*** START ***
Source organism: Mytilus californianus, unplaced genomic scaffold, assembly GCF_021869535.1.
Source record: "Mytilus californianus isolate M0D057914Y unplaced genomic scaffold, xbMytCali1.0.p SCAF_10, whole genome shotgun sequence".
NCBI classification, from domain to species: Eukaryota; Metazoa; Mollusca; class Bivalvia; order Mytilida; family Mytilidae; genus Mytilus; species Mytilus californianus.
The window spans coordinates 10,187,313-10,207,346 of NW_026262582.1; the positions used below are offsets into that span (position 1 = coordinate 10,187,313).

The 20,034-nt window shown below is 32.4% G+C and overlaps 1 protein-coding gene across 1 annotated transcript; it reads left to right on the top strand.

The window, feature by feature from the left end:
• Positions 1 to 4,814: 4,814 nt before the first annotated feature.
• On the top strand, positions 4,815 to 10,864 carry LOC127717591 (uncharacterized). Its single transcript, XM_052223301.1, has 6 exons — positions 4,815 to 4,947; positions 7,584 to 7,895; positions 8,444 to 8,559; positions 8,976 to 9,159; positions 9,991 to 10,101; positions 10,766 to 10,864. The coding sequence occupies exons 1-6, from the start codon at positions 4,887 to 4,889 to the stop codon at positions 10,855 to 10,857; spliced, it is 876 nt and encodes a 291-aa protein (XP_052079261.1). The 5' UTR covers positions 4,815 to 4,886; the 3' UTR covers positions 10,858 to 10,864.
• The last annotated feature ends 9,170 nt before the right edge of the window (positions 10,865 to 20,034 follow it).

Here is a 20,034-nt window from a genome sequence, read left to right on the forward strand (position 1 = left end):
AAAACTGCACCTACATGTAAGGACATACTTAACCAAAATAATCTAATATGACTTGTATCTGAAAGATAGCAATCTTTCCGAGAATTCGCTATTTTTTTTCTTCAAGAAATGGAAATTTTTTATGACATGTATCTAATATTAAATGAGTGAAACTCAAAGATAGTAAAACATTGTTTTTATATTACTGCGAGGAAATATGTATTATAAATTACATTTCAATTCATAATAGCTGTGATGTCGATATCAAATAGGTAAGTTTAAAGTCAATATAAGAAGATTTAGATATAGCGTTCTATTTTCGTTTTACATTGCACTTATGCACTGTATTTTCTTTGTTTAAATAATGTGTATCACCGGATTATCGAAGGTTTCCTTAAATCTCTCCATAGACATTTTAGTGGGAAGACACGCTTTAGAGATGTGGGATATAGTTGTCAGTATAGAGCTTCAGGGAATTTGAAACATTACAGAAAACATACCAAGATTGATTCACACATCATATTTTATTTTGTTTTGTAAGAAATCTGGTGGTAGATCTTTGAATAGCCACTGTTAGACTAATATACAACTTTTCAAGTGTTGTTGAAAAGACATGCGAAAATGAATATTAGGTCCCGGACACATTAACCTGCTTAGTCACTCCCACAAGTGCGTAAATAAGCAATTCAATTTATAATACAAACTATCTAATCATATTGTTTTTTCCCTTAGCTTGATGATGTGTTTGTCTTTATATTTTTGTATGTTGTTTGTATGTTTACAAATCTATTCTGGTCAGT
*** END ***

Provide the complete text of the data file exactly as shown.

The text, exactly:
Source organism: Mytilus californianus, unplaced genomic scaffold, assembly GCF_021869535.1.
Source record: "Mytilus californianus isolate M0D057914Y unplaced genomic scaffold, xbMytCali1.0.p SCAF_10, whole genome shotgun sequence".
NCBI classification, from domain to species: Eukaryota; Metazoa; Mollusca; class Bivalvia; order Mytilida; family Mytilidae; genus Mytilus; species Mytilus californianus.
The window spans coordinates 10,187,313-10,207,346 of NW_026262582.1; the positions used below are offsets into that span (position 1 = coordinate 10,187,313).

The 20,034-nt window shown below is 32.4% G+C and overlaps 1 protein-coding gene across 1 annotated transcript; it reads left to right on the top strand.

The window, feature by feature from the left end:
• Positions 1 to 4,814: 4,814 nt before the first annotated feature.
• On the top strand, positions 4,815 to 10,864 carry LOC127717591 (uncharacterized). Its single transcript, XM_052223301.1, has 6 exons — positions 4,815 to 4,947; positions 7,584 to 7,895; positions 8,444 to 8,559; positions 8,976 to 9,159; positions 9,991 to 10,101; positions 10,766 to 10,864. The coding sequence occupies exons 1-6, from the start codon at positions 4,887 to 4,889 to the stop codon at positions 10,855 to 10,857; spliced, it is 876 nt and encodes a 291-aa protein (XP_052079261.1). The 5' UTR covers positions 4,815 to 4,886; the 3' UTR covers positions 10,858 to 10,864.
• The last annotated feature ends 9,170 nt before the right edge of the window (positions 10,865 to 20,034 follow it).

Here is a 20,034-nt window from a genome sequence, read left to right on the forward strand (position 1 = left end):
AAAACTGCACCTACATGTAAGGACATACTTAACCAAAATAATCTAATATGACTTGTATCTGAAAGATAGCAATCTTTCCGAGAATTCGCTATTTTTTTTCTTCAAGAAATGGAAATTTTTTATGACATGTATCTAATATTAAATGAGTGAAACTCAAAGATAGTAAAACATTGTTTTTATATTACTGCGAGGAAATATGTATTATAAATTACATTTCAATTCATAATAGCTGTGATGTCGATATCAAATAGGTAAGTTTAAAGTCAATATAAGAAGATTTAGATATAGCGTTCTATTTTCGTTTTACATTGCACTTATGCACTGTATTTTCTTTGTTTAAATAATGTGTATCACCGGATTATCGAAGGTTTCCTTAAATCTCTCCATAGACATTTTAGTGGGAAGACACGCTTTAGAGATGTGGGATATAGTTGTCAGTATAGAGCTTCAGGGAATTTGAAACATTACAGAAAACATACCAAGATTGATTCACACATCATATTTTATTTTGTTTTGTAAGAAATCTGGTGGTAGATCTTTGAATAGCCACTGTTAGACTAATATACAACTTTTCAAGTGTTGTTGAAAAGACATGCGAAAATGAATATTAGGTCCCGGACACATTAACCTGCTTAGTCACTCCCACAAGTGCGTAAATAAGCAATTCAATTTATAATACAAACTATCTAATCATATTGTTTTTTCCCTTAGCTTGATGATGTGTTTGTCTTTATATTTTTGTATGTTGTTTGTATGTTTACAAATCTATTCTGGTCAGT